As we emerge from pandemic, don’t expand a food delivery tax that hurts families, restaurants and drivers
Stay home, stay healthy, save lives. For the past year, we've been advised to sacrifice the joys of pre-pandemic life for the health of our families and our neighbors. That includes forgoing indoor dining at restaurants and eating at home instead.
So why are lawmakers in Nevada considering a measure, SB 320, that amounts to a permanent food delivery tax on families? After all, Nevadans were and are just following officials' advice.
First, some history. Some delivery-oriented restaurants (think pizza and Chinese food) employ their own delivery drivers. Other restaurants choose to instead utilize third-party delivery services such as DoorDash, Grubhub or Uber Eats. They not only manage a network of drivers, but also provide delivery-related marketing, insurance, background checks, credit card processing services and customer service—depending on what the restaurant needs. These services are funded by a combination of fees paid by the restaurant on each order—which vary based on the level of service provided—and by delivery fees paid by consumers.
Last year, as restaurants saw their sales drop overnight, some local governments including Clark County capped the fees paid by restaurants. These caps may have provided some relief to restaurants' budgets at a desperate time, but they also hit families' pocketbooks—at a time when families were trying to dine safely at home and support local restaurants. That’s because, even though restaurants were paying lower fees, delivery services still had to pay drivers, conduct background checks and field customer inquiries — so Nevada families made up the difference by paying even more for their delivery orders in the form of increased prices or local recovery fees.
Policymakers had good intentions, but they didn't foresee the consequences. One Oakland city councilmember who championed the city's fee cap said he didn’t realize it would lead to increased prices for consumers. And when prices went up, families started ordering less from restaurants. DoorDash recently reported that restaurant sales volume decreased 4 percent year over year in St. Louis, and dipped 7 percent in Philadelphia—two cities where consumer prices went up because of city-imposed restaurant fee caps.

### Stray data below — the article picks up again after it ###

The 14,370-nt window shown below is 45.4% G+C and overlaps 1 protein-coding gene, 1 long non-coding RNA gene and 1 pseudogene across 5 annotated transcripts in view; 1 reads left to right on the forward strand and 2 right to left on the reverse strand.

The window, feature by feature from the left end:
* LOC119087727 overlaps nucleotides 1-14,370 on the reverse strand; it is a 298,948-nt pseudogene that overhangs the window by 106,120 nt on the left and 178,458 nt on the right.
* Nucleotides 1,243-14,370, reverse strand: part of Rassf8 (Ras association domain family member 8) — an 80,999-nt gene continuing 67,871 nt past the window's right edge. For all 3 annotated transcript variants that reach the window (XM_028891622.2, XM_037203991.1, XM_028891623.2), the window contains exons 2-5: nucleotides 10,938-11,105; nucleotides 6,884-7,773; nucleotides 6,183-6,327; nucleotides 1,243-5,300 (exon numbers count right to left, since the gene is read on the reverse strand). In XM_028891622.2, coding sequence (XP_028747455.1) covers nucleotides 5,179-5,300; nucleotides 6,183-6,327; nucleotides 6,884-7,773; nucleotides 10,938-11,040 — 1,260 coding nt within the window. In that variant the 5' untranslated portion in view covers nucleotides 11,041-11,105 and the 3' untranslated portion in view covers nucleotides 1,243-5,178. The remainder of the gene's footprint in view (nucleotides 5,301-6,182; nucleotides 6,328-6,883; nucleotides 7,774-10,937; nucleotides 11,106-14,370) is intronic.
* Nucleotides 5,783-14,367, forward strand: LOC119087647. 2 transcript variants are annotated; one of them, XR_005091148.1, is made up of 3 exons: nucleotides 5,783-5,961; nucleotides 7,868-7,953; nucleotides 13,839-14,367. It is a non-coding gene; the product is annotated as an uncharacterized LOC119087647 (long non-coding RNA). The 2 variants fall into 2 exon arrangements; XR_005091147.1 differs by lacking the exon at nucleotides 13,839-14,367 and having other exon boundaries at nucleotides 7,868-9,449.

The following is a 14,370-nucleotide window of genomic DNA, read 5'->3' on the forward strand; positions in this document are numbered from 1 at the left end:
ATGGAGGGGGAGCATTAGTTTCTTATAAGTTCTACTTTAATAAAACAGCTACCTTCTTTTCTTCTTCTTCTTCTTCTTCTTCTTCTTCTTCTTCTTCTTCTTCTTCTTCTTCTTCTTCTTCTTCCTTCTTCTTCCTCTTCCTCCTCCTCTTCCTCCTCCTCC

That didn't just hit restaurants in those cities; it also meant hundreds of thousands of dollars in lost wages for delivery drivers. Delivery companies have been forced to reduce service to less populated areas, and sales declines meant less local sales tax generated for cities. Imposing a permanent fee cap in Nevada—as SB320 proposes—would spread these harms across the entire state.
Some state and local officials have suggested that delivery services be prohibited from taking remedial steps to recover their costs. But few of the delivery services are currently profitable businesses, and their goal is to run an economically sustainable three-sided marketplace that benefits consumers, restaurants and drivers.
The war on delivery services has also obscured the lifeline those services have provided to restaurants. More than 80 percent of restaurant managers reported that delivery services kept them from having to lay off staff members or cut hours. But when policymakers inserted themselves to help one party—restaurants—through fee caps, they ended up hurting families, delivery drivers and ultimately restaurants, too.
These fee caps might have felt like a reasonable band-aid a year ago. But now they're leaving a rash for consumers, drivers and even restaurants themselves. So what's a better prescription for helping restaurants rebound?
Gov. Sisolak plans to relax restrictions on indoor dining as early as June 1, which will help. And Rep. Dina Titus recently announced that the Small Business Administration is administering $29 billion in grants to restaurants through the Restaurant Revitalization Fund. Thanks to that program, Nevada restaurant owners are on the path to recovery.
When cities and states imposed fee caps, they did so as temporary measures to respond to the pandemic. They were well-intentioned, but the negative impact is now clear. Nevada should leave the delivery fee cap in the dumpster of 2020, alongside Zoom happy hours, distance learning, and sourdough starters.
Adam Kovacevich is CEO and Founder of the Chamber of Progress (progresschamber.org), a new center-left tech industry policy coalition promoting technology's progressive future.